Shoulder Replacement Surgeries (Shoulder Arthroplasty)
Shoulder replacement at a glance
- Shoulder replacement surgery is a procedure that creates a new joint surface in the shoulder and connecting arm bones to replace damaged bone, cartilage and joints.
- Shoulder replacement surgeries help relieve arthritic pain and improve shoulder range of motion.
- Types of shoulder replacements include total shoulder replacement, reverse shoulder replacement, partial shoulder replacement and resurfacing hemiarthroplasty—each for specific circumstances.
- Recovering from shoulder replacement takes several months and will require prolonged physical therapy. Patients spend a couple of nights in the hospital following surgery.
What is shoulder replacement?
Shoulder replacement is a surgery to replace the loss of cartilage and damaged bone ends around the shoulder joint with new joint surfaces at the end of the arm and near a damaged shoulder joint. The shoulder girdle consists of three major bones. This includes the collar bone (clavicle), shoulder blade (scapula) and upper arm bone (humerus). The collar bone attaches the shoulder blade and arm bone to the chest by way of the sternum.
The shoulder joint has the widest range of motion of all joints in the body. Shoulder replacements were initially performed to treat severe fractures of the humerus. As surgical methods progressed, the surgery was used to treat chronic conditions of the shoulder such as arthritis, which causes pain, loss of motion and decreased function.
The upper portion of the arm bone (humerus) is ball shaped and muscles and ligaments hold it against the scapula. A total shoulder replacement will typically replace the top upper arm bone with a prosthetic metal piece that has a stem and rounded head that mimics the humerus.
A total shoulder replacement surgery is usually reserved for cases where physical therapy and medication fail to relieve pain, improve mobility or function. Shoulder replacements are less common than other joint replacement surgeries. About 53,000 Americans get a shoulder replacement each year compared with the nearly one million who get knee or hip replacement surgery.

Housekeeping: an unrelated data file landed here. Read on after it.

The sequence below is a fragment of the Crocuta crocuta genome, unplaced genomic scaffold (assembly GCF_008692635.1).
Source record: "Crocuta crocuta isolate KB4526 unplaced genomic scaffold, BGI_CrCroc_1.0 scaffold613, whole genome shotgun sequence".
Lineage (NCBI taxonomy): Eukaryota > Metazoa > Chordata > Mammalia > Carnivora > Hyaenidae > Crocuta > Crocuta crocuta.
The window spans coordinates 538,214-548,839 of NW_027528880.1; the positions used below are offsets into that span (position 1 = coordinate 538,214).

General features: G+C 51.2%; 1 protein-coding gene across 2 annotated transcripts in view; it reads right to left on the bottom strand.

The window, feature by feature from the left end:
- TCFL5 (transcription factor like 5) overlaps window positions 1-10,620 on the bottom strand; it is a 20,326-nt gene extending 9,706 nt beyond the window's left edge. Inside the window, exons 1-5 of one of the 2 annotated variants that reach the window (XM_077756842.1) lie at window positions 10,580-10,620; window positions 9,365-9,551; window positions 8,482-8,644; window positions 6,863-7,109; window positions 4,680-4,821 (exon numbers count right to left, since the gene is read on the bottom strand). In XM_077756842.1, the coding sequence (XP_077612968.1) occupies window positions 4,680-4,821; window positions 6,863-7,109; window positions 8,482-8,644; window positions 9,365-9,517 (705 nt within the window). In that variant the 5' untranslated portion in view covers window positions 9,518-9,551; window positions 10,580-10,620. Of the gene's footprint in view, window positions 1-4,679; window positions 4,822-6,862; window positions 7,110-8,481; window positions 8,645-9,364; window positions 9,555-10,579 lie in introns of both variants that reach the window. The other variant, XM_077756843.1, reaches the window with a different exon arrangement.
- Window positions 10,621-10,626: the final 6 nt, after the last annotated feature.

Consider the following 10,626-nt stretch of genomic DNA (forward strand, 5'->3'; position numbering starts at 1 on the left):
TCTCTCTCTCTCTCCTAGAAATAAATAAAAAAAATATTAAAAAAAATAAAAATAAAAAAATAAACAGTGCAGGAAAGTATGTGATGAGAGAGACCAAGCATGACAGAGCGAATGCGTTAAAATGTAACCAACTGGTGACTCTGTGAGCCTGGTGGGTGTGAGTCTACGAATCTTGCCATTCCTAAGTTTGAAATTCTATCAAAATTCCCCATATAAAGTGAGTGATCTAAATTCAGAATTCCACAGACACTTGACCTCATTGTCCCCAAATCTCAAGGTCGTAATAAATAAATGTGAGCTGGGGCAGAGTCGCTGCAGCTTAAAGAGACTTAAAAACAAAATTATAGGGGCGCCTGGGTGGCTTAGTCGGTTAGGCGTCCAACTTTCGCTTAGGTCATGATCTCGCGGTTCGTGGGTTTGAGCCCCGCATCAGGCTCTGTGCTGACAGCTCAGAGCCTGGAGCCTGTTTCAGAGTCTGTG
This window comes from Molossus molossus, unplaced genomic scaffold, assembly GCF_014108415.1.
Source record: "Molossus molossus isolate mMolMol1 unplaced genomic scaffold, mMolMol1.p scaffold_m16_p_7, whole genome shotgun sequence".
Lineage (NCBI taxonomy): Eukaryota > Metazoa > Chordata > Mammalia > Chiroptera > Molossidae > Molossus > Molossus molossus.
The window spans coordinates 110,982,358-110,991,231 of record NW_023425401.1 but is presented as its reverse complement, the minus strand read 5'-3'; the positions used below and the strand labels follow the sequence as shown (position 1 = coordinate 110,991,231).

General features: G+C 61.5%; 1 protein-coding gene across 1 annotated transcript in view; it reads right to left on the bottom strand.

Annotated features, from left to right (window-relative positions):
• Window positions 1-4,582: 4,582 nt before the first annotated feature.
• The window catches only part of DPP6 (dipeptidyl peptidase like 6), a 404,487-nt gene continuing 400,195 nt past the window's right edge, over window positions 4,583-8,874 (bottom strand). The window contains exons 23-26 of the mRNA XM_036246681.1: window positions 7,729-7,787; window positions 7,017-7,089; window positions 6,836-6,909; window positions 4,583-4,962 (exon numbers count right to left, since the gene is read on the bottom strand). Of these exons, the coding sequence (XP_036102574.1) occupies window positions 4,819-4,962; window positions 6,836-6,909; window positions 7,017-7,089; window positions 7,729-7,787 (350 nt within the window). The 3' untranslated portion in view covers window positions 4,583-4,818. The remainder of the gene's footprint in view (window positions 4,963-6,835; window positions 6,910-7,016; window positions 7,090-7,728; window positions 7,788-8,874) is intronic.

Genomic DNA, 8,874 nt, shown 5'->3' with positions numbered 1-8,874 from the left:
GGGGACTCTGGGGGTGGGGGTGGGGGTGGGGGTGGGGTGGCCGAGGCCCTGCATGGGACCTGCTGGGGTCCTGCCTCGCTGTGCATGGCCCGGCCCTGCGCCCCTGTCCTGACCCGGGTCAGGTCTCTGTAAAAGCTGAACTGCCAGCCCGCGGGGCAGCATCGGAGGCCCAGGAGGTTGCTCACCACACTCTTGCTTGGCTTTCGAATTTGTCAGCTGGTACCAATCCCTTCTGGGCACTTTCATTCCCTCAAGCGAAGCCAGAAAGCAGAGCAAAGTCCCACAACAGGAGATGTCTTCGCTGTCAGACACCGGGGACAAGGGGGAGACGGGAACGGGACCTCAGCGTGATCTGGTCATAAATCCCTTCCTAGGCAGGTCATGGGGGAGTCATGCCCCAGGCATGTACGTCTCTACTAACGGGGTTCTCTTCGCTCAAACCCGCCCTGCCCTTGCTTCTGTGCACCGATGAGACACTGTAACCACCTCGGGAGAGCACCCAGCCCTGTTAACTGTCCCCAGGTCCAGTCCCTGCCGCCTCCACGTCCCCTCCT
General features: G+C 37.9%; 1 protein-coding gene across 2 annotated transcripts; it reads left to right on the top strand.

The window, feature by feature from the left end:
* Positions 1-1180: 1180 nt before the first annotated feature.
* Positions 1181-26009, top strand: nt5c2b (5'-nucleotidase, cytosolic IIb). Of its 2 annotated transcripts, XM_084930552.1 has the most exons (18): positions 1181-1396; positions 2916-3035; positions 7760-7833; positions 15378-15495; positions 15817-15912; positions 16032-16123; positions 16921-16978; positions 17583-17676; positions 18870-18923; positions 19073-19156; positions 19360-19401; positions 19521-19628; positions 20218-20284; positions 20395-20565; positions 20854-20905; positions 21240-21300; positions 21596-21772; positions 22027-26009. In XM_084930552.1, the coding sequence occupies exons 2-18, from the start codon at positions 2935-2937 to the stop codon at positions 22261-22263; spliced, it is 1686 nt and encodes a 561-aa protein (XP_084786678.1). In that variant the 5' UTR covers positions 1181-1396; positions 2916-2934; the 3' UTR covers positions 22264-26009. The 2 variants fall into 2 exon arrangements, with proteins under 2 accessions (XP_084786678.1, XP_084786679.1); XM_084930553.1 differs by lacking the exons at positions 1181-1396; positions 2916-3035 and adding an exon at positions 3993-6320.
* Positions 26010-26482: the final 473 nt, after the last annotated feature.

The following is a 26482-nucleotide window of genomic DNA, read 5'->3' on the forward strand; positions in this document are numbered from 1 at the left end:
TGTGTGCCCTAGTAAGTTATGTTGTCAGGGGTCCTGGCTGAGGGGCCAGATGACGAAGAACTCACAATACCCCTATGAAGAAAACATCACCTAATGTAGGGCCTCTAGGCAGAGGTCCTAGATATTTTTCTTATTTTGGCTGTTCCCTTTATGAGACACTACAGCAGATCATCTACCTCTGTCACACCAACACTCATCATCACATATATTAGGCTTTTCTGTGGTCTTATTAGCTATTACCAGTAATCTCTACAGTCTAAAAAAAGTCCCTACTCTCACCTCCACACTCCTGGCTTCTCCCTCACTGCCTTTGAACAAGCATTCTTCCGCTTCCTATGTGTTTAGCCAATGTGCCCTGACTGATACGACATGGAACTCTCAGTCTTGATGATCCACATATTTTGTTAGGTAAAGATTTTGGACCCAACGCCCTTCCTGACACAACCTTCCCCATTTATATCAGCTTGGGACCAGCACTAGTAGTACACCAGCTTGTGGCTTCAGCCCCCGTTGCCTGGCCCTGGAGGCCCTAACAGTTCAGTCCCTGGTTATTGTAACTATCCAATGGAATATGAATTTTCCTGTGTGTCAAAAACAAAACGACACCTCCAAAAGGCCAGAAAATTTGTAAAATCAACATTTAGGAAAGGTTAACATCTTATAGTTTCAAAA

Patients should talk with their orthopedist about whether a shoulder replacement surgery is appropriate.
Types of shoulder replacements
There are different types of shoulder replacement surgeries and the type will depend on the symptoms, the type of damage to the shoulder, joint or tendons and the patient’s age.
Total shoulder replacement. The surgeon replaces the entire arthritic joint with a prosthetic ball attached to a stem that goes into the humerus and a plastic socket. This procedure commonly treats arthritis effectively as long as the rotator cuff muscles are intact and working.
Reverse shoulder replacement. The surgeon switches the ball and socket positions in the shoulder. A socket-shaped prosthetic stem replaces the humerus (the upper arm bone) and a prosthetic ball replaces the shoulder socket. This procedure is appropriate for patients with large rotator cuff tears, and those who experience cuff tear arthropathy (a type of arthritis). A total shoulder replacement for these patients will fail, loosen and cause more pain. The reverse shoulder replacement enables the deltoid muscle, not the rotator cuff, to power and control the arm.
Partial shoulder replacement. Depending on the condition of the shoulder, the ball portion (humeral head) of the arm bone is replaced, leaving the natural socket. Partial shoulder replacement is also known as a stemmed hemiarthroplasty. This method is reserved for younger patients without a bejoined socket.
Resurfacing hemiarthroplasty. In this procedure, a cap is fitted onto the shoulder socket or a curved cap is fitted to the humerus head on the arthritic portion to improve joint mobility and reduce pain. Unlike the partial shoulder replacement, resurfacing does not require removing the humeral head, only patching the small areas where there is loss of cartilage.
Recovering from shoulder replacement surgery
Most patients leave the hospital after one to three days following a shoulder replacement surgery. Recovering from a shoulder replacement surgery takes about three months. Rehabilitation usually begins after surgery, except in reverse shoulder replcaements, where patients are restricted for about six weeks.
In all but reverse total shoulder replacements, physical therapy is started to maintain range of motion and activity in the shoulder muscles, as well as other muscles. Each type of shoulder replacement has a specific set of physical therapy guidelines. Strength training doesn’t start until six weeks following the surgery.
Risks of shoulder replacements
Infection after shoulder replacement surgery occurs in about one percent of cases, but can be higher if the patient has diabetes or is obese. Infection will require surgery to clean out the infection and sometimes remove the implant. Antibiotics and additional surgery may preserve the implant. There is also a risk of nerve injury which could cause damage and weaken the muscles.
As in all major surgeries, there is always the risk of heart attack, stroke or death. All of these risks are low.